The leg was elevated by placing pillows underneath. Suspecting compartment syndrome, vascular, plastic, and general surgeons were summoned urgently. Doppler detected satisfactory signals from all the right leg arteries. Therefore, the consensus was conservative management. Approximately 15 min later, the pulse reappeared with 100% SpO2. Following the application of antibiotic ointment, the leg was crepe bandaged. After extubation, he was transferred to the neurointensive care unit. On inspecting the DPI, its upper-pressure alarm limit was 300 mmHg. The patient's leg healed completely and he was discharged after 7 days.
| Discussion|| |
Iatrogenic EVI from venous cannula is common. Nevertheless, only major extravasation event produces a catastrophe. Extravasation results from many factors. By far, its most frequent cause is accidental dislodgement of improperly secured cannula, especially with patient movement during positioning. The full effect of the major EVI may not manifest immediately but over days, even with cytotoxic drug infusion. Early local symptoms even from vesicant extravasation resemble those of irritant extravasation: local pain, erythema, burning, pruritus, or swelling.
Since hypothermia is a common complication of anesthesia, to counteract it an active warming strategy, like using FAWD, is recommended. Although extremely uncommon, FAWD has produced burns under anesthesia from misuse of this system called “hosing,” that is, using the device hose without blanket attachment and focussing the hot air onto one body area. Besides hosing, poor peripheral tissue perfusion is recognized as another potential risk factor for TI with FAWD. Hence, the manufacturers warn against its use in such conditions from any pathology.
Our patient had extravasation most probably from a displaced cannula tip when we moved him for positioning. We cannot surmise the volume extravasated because the cannula was hidden under the drapes. In a displaced cannula, gravity-aided fluid flow into the vein either ceases completely or becomes extremely slow-catching, thereby, attention of anesthesiologist. Since we were using DPI, flow rate remained unaltered because its upper-pressure alarm limit was extremely high, at 300 mmHg, which we noticed subsequent due to the mishap. Therefore, DPI never sounded alarm. Hypovolemia from such massive extravasation in conjunction with surgical bleeding and fluid losses would also have raised red flag from hemodynamic disturbances. However, both insignificant blood loss and simultaneous fluids administration through the carrier line averted hemodynamic instability. We believe that such huge extravasation by increasing local tissue pressure compromised peripheral arterial circulation producing conditions similar to PIC, thereby, causing TI from FAWD. The mainstay of EVI treatment is prevention, beginning with identification of the potentially risky situations.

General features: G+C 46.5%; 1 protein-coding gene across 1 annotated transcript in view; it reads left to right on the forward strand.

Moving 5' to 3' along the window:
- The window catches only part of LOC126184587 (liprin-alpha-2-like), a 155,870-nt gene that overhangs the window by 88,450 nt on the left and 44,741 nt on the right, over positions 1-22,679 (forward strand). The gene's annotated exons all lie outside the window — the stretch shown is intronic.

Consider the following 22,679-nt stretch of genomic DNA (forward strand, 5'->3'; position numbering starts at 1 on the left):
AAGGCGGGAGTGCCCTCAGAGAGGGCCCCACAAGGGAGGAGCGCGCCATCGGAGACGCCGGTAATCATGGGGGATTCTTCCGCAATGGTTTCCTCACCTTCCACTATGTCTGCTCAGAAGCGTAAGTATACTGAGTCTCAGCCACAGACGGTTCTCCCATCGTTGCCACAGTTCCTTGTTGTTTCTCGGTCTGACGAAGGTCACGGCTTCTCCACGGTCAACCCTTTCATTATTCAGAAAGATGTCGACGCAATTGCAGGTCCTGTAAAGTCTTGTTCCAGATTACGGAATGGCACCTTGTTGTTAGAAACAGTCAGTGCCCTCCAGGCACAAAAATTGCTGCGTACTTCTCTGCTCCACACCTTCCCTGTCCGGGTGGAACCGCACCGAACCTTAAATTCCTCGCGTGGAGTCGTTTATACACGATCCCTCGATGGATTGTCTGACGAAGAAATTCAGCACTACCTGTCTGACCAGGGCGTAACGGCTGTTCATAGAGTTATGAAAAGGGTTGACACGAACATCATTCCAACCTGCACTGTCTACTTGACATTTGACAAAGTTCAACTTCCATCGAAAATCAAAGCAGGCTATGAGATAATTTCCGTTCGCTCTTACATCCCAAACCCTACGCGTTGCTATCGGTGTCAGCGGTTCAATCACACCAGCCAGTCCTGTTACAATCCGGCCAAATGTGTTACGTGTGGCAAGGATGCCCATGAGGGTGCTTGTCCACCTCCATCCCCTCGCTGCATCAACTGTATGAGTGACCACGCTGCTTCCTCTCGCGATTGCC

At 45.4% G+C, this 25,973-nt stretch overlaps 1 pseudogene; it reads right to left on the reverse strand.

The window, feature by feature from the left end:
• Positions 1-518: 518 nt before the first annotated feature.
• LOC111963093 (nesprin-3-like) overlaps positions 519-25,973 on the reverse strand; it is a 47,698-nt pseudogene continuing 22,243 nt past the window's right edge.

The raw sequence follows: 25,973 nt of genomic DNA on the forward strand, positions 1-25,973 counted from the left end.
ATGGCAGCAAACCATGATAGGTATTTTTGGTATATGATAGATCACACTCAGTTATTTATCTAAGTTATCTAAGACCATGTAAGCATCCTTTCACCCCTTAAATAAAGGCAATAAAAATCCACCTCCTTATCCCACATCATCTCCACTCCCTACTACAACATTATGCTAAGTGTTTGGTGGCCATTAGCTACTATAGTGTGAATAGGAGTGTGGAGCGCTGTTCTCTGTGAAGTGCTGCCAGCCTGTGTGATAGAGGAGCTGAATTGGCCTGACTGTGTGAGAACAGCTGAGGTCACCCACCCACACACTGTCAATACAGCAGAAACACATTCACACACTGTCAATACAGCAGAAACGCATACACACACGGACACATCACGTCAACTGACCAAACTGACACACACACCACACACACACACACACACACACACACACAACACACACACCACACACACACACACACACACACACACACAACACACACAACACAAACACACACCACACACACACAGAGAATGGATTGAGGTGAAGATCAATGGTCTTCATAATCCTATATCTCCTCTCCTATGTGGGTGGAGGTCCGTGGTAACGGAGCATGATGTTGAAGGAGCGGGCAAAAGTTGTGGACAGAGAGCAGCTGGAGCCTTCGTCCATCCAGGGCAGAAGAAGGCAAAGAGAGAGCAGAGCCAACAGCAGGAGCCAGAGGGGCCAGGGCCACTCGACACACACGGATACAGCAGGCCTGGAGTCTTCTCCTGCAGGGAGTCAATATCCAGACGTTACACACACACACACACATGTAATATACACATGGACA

In conclusion, when using DPI, we must check gravity-aided free-fluid flow to exclude cannula displacement after patient positioning, especially when cannula is concealed from view. Importantly, set the upper-pressure alarm limit of DPI to a low threshold. When in suspicion, go under the drapes for a look. Furthermore, if the cannula is under the IPCD, the latter should be periodically unwrapped and limb inspected.
Declaration of patient consent
The authors certify that they have obtained all appropriate patient consent forms. In the form, the patient has given his consent for his images and other clinical information to be reported in the journal. The patient understands that his name and initials will not be published and due efforts will be made to conceal identity, but anonymity cannot be guaranteed.
Financial support and sponsorship
Conflicts of interest
There are no conflicts of interest.